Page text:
Overview of WiMAX standards and applications

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WiMAX: Applications, 2007, pp. 15 - 33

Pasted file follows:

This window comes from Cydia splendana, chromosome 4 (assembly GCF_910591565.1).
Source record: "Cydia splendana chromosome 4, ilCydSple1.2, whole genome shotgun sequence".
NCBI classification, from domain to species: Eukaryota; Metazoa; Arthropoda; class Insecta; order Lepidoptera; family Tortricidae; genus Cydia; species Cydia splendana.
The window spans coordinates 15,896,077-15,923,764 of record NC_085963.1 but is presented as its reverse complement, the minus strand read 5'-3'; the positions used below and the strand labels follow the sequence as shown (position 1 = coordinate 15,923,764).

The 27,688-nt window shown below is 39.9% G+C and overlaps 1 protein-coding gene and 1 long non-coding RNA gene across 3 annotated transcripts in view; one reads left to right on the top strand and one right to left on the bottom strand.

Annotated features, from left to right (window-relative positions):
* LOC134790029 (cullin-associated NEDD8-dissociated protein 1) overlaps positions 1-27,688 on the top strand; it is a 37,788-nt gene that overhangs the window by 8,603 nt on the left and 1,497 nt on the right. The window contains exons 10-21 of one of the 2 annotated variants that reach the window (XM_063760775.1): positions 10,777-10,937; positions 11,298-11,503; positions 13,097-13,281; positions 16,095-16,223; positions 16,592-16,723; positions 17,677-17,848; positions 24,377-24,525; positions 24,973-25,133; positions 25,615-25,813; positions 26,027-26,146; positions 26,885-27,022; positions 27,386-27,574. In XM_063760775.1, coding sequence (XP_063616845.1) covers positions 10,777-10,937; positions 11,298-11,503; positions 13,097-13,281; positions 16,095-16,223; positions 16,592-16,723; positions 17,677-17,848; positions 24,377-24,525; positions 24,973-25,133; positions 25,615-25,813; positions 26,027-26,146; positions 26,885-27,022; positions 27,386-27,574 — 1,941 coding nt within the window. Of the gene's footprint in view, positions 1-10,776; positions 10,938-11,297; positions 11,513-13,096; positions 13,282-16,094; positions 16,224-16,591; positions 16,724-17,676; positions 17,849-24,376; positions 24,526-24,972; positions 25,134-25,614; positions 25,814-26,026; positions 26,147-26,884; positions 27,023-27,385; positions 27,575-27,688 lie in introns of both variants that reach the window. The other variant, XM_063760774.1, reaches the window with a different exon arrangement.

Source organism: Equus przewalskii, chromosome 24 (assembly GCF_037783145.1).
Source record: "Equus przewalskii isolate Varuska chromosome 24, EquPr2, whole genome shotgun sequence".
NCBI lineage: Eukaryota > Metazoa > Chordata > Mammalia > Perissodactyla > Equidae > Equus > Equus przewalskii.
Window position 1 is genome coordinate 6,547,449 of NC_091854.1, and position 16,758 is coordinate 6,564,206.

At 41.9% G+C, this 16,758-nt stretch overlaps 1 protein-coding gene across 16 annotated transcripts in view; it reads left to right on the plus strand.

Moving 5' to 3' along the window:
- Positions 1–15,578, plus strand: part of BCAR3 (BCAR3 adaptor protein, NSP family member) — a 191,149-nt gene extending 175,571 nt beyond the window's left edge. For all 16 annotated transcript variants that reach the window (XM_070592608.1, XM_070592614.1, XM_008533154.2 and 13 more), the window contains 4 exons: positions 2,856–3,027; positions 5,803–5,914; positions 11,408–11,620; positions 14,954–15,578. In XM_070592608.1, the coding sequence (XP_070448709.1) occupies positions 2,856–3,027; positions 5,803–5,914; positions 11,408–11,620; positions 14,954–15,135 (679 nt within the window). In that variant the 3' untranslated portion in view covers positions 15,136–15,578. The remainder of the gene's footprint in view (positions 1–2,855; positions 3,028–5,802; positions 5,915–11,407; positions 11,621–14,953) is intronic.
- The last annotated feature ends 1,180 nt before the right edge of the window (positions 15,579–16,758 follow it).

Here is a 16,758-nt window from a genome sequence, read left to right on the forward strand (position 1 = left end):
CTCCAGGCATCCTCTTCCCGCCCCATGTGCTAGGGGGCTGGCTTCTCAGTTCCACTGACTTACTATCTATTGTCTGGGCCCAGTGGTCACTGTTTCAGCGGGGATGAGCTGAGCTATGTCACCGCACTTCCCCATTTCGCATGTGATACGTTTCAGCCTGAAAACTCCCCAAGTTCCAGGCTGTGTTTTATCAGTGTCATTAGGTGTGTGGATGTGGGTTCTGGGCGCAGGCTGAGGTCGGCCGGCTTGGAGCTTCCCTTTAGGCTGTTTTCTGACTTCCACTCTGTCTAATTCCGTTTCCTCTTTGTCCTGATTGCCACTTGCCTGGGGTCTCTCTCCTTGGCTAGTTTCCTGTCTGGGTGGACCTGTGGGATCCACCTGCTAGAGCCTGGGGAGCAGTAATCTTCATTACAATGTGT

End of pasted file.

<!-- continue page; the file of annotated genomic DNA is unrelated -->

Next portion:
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© 2008 by Taylor & Francis Group, LLC. The demand for broadband services is growing sharply today. The traditional solutions to provide high-speed broadband access is to use wired access technologies, such as cable modem, digital subscriber line (DSL), Ethernet, and fiber optic. However, it is too difficult and expensive for carriers to build and maintain wired networks, especially in rural and remote areas. Broadband wireless access (BWA) technology is a flexible, efficient, and cost-effective solution to overcome the problems. The global deregulation of radio spectrum also encourages the development of BWA technologies. WiMAX is one of the most popular BWA technologies today, which aims to provide highspeed broadband wireless access for wireless metropolitan area networks (WMANs). The air interface standard, IEEE 802.16, commonly referred to as WiMAX, is a specification for broadband wireless communication standards developed forWMANs, which supports fixed, nomadic, portable, and mobile broadband accesses and enables interoperability and coexistence ofBWAsystems from different manufacturers in a cost-effective way. Compared to the complicated wired network, aWiMAX system only consists of two parts: the WiMAX base station (BS) and WiMAX subscriber station (SS), also referred to as customer premise equipments. Therefore, it can be built quickly at a low cost. Ultimately, WiMAX is also considered as the next step in the mobile technology evolution path. The potential combination ofWiMAX andCDMA standards is referred to as 4G. This chapter gives an overview of theWiMAX standards and applications.
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